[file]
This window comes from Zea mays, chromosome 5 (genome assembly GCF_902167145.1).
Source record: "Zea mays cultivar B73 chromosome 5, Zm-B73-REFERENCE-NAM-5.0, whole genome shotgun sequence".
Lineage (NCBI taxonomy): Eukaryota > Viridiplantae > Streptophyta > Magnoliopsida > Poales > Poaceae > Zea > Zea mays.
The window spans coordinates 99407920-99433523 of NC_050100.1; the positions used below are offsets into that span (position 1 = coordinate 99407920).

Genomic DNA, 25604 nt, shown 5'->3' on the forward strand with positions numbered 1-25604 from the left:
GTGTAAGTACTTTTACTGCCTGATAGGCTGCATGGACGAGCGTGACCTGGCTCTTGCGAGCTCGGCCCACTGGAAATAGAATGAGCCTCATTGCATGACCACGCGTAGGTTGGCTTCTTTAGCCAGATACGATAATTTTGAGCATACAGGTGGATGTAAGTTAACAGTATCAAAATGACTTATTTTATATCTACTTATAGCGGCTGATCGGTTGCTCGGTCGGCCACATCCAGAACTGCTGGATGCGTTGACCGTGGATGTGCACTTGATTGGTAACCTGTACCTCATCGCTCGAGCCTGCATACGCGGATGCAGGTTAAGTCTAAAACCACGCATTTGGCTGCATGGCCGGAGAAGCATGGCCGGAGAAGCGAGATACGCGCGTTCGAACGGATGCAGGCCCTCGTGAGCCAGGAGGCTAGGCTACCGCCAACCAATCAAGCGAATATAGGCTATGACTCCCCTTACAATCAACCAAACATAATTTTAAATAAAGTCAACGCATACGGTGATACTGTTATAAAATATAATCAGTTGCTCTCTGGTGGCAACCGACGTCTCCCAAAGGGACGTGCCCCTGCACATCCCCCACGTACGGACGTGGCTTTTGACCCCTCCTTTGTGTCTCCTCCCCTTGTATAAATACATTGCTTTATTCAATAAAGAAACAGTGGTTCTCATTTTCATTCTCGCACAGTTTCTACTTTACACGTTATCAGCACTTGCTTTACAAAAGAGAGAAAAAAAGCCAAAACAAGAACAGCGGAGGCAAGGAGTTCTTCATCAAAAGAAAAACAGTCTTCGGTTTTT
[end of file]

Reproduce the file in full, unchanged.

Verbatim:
This window comes from Zea mays, chromosome 5 (genome assembly GCF_902167145.1).
Source record: "Zea mays cultivar B73 chromosome 5, Zm-B73-REFERENCE-NAM-5.0, whole genome shotgun sequence".
Lineage (NCBI taxonomy): Eukaryota > Viridiplantae > Streptophyta > Magnoliopsida > Poales > Poaceae > Zea > Zea mays.
The window spans coordinates 99407920-99433523 of NC_050100.1; the positions used below are offsets into that span (position 1 = coordinate 99407920).

Genomic DNA, 25604 nt, shown 5'->3' on the forward strand with positions numbered 1-25604 from the left:
GTGTAAGTACTTTTACTGCCTGATAGGCTGCATGGACGAGCGTGACCTGGCTCTTGCGAGCTCGGCCCACTGGAAATAGAATGAGCCTCATTGCATGACCACGCGTAGGTTGGCTTCTTTAGCCAGATACGATAATTTTGAGCATACAGGTGGATGTAAGTTAACAGTATCAAAATGACTTATTTTATATCTACTTATAGCGGCTGATCGGTTGCTCGGTCGGCCACATCCAGAACTGCTGGATGCGTTGACCGTGGATGTGCACTTGATTGGTAACCTGTACCTCATCGCTCGAGCCTGCATACGCGGATGCAGGTTAAGTCTAAAACCACGCATTTGGCTGCATGGCCGGAGAAGCATGGCCGGAGAAGCGAGATACGCGCGTTCGAACGGATGCAGGCCCTCGTGAGCCAGGAGGCTAGGCTACCGCCAACCAATCAAGCGAATATAGGCTATGACTCCCCTTACAATCAACCAAACATAATTTTAAATAAAGTCAACGCATACGGTGATACTGTTATAAAATATAATCAGTTGCTCTCTGGTGGCAACCGACGTCTCCCAAAGGGACGTGCCCCTGCACATCCCCCACGTACGGACGTGGCTTTTGACCCCTCCTTTGTGTCTCCTCCCCTTGTATAAATACATTGCTTTATTCAATAAAGAAACAGTGGTTCTCATTTTCATTCTCGCACAGTTTCTACTTTACACGTTATCAGCACTTGCTTTACAAAAGAGAGAAAAAAAGCCAAAACAAGAACAGCGGAGGCAAGGAGTTCTTCATCAAAAGAAAAACAGTCTTCGGTTTTT